In honor of the release of the new Superman movie, we’ve decided to examine all eight of Christopher Nolan’s films, from Following to The Dark Knight Rises. Each day, We Minored in Film’s own Julianne Ramsey will discuss and examine one of Nolan’s movies, leading up to the June 14th release of Man of Steel. Granted, Christopher Nolan only produced Man of Steel whereas Zack Snyder directed it (although Nolan was on set from time to time). However, Nolan’s influence on the film is still where the movie’s publicity emphasis has been placed. So, that’s where we went with it.
I am going to attempt to be as spoiler-free as possible, because I think Nolan’s films are best enjoyed without prior knowledge of the paths they take. Yet there may be times in which I want to talk about a certain twist or plot development, and I will do so. What that basically boils down to is: Be warned. Spoilers may be present, but they will be minimal.
Film: Insomnia (2002)
Insomnia, a remake of a Norwegian thriller of the same name, was Nolan’s first foray into studio filmmaking. Now he had a budget and major stars (namely, Al Pacino, Robin Williams, and Hilary Swank) at his disposal. Set in Alaska, Insomnia initially presents itself as a standard police procedural. Pacino and his partner are called to Alaska to investigate a teenage girl’s murder, and the early scenes make for a standard, if well-acted, thriller. We learn Pacino’s partner is planning on turning evidence against him, but a corrupt cop who doesn’t play by the rules is hardly a novelty in a police-driven thriller. However, the movie takes the police thriller formula and turns it on its head. There is constant daylight in Alaska and Pacino finds himself unable to sleep and growing more ragged and less in control as the investigation wears on. They find the murderer, he gives chase, Pacino thinks he sees the killer approaching him, and opens fire, only to realize it is his partner he has shot.
Pacino conceals the evidence, making it appear that the pursued killer murdered his partner, but one person knows the truth: the killer they are pursuing. What follows is an extraordinarily effective cat-and-mouse, psychological thriller.
Check out the scene of the chase with devastating consequences below:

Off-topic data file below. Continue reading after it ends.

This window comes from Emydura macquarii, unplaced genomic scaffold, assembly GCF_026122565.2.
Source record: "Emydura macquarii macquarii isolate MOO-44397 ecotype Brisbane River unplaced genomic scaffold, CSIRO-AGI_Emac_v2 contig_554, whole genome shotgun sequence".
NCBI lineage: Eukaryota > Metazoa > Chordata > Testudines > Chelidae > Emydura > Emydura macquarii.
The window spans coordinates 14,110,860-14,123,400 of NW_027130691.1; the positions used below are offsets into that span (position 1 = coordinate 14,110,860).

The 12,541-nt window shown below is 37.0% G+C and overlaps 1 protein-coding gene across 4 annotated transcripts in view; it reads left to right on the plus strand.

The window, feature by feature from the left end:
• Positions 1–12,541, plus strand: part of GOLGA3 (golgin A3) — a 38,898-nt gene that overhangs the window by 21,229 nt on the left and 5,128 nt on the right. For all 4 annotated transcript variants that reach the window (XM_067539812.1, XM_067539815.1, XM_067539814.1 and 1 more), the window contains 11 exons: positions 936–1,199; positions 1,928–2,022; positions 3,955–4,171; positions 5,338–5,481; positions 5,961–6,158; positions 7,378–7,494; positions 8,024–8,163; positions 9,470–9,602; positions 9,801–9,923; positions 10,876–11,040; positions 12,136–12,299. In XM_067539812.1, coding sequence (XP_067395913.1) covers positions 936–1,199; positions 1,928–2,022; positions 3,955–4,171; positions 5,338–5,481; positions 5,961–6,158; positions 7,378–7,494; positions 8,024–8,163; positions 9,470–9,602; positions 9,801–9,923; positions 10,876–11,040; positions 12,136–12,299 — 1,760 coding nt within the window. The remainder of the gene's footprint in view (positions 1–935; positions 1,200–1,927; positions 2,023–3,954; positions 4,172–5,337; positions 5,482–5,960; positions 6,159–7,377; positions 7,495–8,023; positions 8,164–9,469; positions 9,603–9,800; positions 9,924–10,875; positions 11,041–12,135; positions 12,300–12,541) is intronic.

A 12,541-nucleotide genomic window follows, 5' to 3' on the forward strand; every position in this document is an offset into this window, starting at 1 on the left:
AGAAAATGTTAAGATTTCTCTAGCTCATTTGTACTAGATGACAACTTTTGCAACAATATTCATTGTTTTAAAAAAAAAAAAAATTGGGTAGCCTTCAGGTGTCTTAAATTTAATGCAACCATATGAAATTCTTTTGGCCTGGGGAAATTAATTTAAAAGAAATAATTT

Remakes are difficult undertakings, because by their very nature, they feel somewhat unnecessary. After all, if a story has already been told effectively on film, what’s the point of telling it again? Nolan sidesteps this issue by making the movie feel sufficiently different from the effectively tense Norwegian original. Where the original film presented a protagonist, played by the infamously intense Stellan Skarsgaard, as an ambiguous, sometimes unlikable, character, Nolan chooses to keep the viewer’s sympathies with Pacino, even as his actions become increasingly morally murky. The original presents some doubt about whether or not the main character really did mistake the his partner in the shootout.
Pacino, in his last great film performance, remains a sympathetic, if sullied, protagonist. There’s never any real question his partner’s death was a tragic accident, and his increasingly weary, beaten down performance here is mesmerizing and haunting. Pacino can be an over-the-top screen personality if improperly directed, but he’s brilliant here. His tired, edgy, increasingly anxiety-ridden performance is electrifying on screen. He’s forced into compicity with the serial killer he’s pretending to investigate, and as the noose gets tighter and tighter around his neck, he becomes more and more desperate.
Swank, as the admiring cop who begins to doubt Pacino’s versions of events, serves as a reminder of the actions that haunt him and the eager, noble cop he once was.
Robin Williams, playing another sinister, malicious character in the same year he played the disturbed lead in the thriller One Hour Photo, is effective in both films but his role here is the more interesting of the two. His character is not an evil boogey-man. He is definitely the antagonist and is definitely closer to evil than good. However, there’s more to his character revealed through his conversations with Pacino. Williams knows Pacino has committed the crime and he calls him to torment him with that knowledge, but he seems to also call because he is lonely. He has a secret no one else knows, just as Pacino does. He seeks him out for connection as much as torment, and Pacino, with his desire to discuss his transgression combined with his fear Williams will turn him in and his sleep-deprived mind, continues to indulge him conversations.
Check out this phone conversation between Pacino and Williams:
They develop an almost sybmiotic relationship, and by the end it becomes clear that one may no longer be able to exist without the other.
While it doesn’t deal in the fractured, non-linear narratives that had previously been Nolan’s stock and trade (and would be again in later films), it’s a brilliant, psychological thriller that proves Nolan can make a smart, riveting thriller even within the studio system.
Check out a trailer below:
Insomnia is available to purchase through streaming services (free to Amazon Prime members) and on DVD and Blu-ray.
So, what do you think? Are you a fan of the film? Do you prefer the original? Do you love, or hate, them both? Let us know in the comments!
Next Up in the Great Christopher Nolan Film Re-Watch: Batman Begins, in which Christian Bale adopts a growl voice for Batman which some people still cannot get past.